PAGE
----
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Multicultural Man: On pub culture

Will Self on the sobering experience of his brother-in-law's wake in the Hand in Hand on Brixton hill

A customer at the Waverley, Edinburgh, enjoys a drink at the bar. Alcohol can now be served inside pubs and restaurants, which are allowed to stay open until 22.30, as Scotland moves to Level 2 restrictions to ease out of lockdown. Credit: Jane Barlow/PA Wire/PA Images

To the Hand in Hand pub on Brixton Hill for my late brother-in-law David Orr’s wake: he died in February, but for obvious reasons, the event was postponed. It was the first indoor gathering of any size MM had been to since the pandemic began in March of last year, and it was an experience at once intoxicating and… sobering. David, a native of the rust belt town of Motherwell, 20 miles outside Glasgow, spoke in a thick brogue to the end of his days, but he’d been a Londoner since the mid-1990s and there was a good crowd there to celebrate his life.

A life – it has to be said – that was lived in pubs quite as much as anywhere else. Dave was a talented draughtsman and a guitarist with a fine singing voice, but despite doing a graphic design degree at Camberwell Art College, he never really found his feet professionally in London, and ended up working mostly as a driver and an internet cable-fitter. The lung cancer that killed him was discovered when it was found to’ve already metastasised to the site of a shoulder injury he’d suffered after a predictable work accident: falling off a roof.

David was 54 when he died, and if you don’t think modern Britons expire – at least in part – because of industrial accidents, then think again. Anyway, when he wasn’t balancing on your eaves so you’re able to loll mindlessly in front of Sky Sports or Netflix (which to be fair, he quite enjoyed doing himself), Dave was down the pub, either playing with one or other of the pub bands he belonged to over the years, or watching sports. And of course, drinking – the drinking, to be frank, could be prodigious. As was the smoking – tobacco and weed. The latter Dave very much blamed for his cancer, which is getting it arsy-versy so far as the scientific research is concerned, marijuana not being at all carcinogenic, whereas the fags most definitely are. But that was a cultural prejudice on Dave’s part, I think: he always felt the illegal drugs were that bit naughtier and hence unhealthier. His other cultural prejudice was against overly yuppified ‘gastro’ style pubs.

For years his local was the Prince Regent opposite Brockwell Park, which had a vibe at once spit-and sawdust and a little raffish; but eventually the gaff was refurbed, the pool table got rid off and the clientele started to be rather more Boden than Bohemian.

Dave wanted to move, but his close mate – who we’ll call X, to save his blushes – wouldn’t, on the basis that the Regent continued to serve real ale. As Dave told it, this passion for cast-conditioned bitter kept them suffering there for years, until one day he and X happened to be in another pub in Brixton that didn’t serve Old Futtock’s or similar, whereupon X happily ordered a pint of… cider.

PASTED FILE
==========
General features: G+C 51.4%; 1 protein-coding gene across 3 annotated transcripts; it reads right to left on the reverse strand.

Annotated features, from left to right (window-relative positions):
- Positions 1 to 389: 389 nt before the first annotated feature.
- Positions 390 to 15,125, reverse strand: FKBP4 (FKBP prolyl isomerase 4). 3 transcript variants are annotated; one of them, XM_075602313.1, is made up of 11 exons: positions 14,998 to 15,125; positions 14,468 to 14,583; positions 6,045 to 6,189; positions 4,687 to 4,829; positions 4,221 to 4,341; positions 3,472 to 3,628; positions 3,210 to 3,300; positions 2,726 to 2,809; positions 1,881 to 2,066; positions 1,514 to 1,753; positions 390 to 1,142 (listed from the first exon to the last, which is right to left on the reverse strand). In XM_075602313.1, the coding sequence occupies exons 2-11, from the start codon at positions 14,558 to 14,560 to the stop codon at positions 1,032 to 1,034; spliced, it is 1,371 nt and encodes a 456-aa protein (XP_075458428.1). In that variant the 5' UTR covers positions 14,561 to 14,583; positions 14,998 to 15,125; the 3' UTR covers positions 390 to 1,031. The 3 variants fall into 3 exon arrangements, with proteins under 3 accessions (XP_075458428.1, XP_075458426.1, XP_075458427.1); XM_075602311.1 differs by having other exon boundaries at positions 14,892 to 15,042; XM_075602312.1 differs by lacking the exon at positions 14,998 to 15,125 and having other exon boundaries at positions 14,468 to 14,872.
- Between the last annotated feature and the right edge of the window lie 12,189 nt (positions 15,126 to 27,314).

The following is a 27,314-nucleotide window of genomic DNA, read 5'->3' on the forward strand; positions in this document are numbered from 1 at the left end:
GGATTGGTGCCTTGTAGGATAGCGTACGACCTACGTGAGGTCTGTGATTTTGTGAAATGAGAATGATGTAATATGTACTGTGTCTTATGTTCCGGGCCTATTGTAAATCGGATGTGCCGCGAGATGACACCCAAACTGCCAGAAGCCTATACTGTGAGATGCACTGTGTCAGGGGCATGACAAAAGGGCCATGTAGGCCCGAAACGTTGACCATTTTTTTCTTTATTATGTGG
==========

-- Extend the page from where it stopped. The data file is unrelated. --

“Why didnae tell me youse drank cider?!” Dave snarled – or so he told me, years later –and with no more ado, he cut off ties with X and moved to the Hand in Hand, which is only a few yards’ stagger from where Dave lived. It has this virtue – and many others that were on display last Saturday evening: separate areas for quiet talking, loud music and sports television; friendly and efficient staff; and an equally welcoming clientele: “Blimey! You got a bush on your nut, my son!” cried out one of them as my 19-year-old and I entered. And it’s true: he does have a great mop of blond pre-Raphaelite curls. I joshed back: “Feeling a little jealous, are you…” for the man was a full-Statham, and he grinned obligingly, so we had a little chat about how both of us were once abundantly hairy.

Clad in Fred Perry shirt, fiercely washed-out blue jeans and trainers so immaculately white he was instantly identifiable as someone who, if he hadn’t done time himself, fraternised with those who had (the virginal white trainer being de rigueur in the Immaculate nick), this gent represented one element of a clientele that was notably diverse. African-Caribbean and Black British of all classes, and white British the same – with doubtless still a few remaining East Europeans. If I were a lazy, cliché-mongering estate agent I might say the atmosphere was ‘vibrant’, but being me I’ll simply note that people were talking, shouting, singing and playing some pretty loud music.

I’d like to say ‘it’s what Dave would’ve wanted’, but as anyone who’s been bereaved knows, such counterfactuals only underscore the loss rather than making it any easier to bear: No, it was what Dave’s friends and family wanted, and that made it a good celebration of his life, because he was, above all things, gregarious. Gregarious enough, that even at the height of the pandemic and dying himself, he still made such an impression on the security guard at Guy’s cancer unit for the fellow to ask after him months later. At the wake, Dave’s Hand in Hand friends mostly kept to one side of the bar, while his old gang from the Regent took the other. That the former moiety was largely black and the latter white wasn’t a function of ethnicity, but their respective pub cultures.

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before a game in 1934. In that year he
was named player of the tournament
at the World Cup finals, won by the
Italians on home soil. Credit: Alessandro Sabattini/Getty

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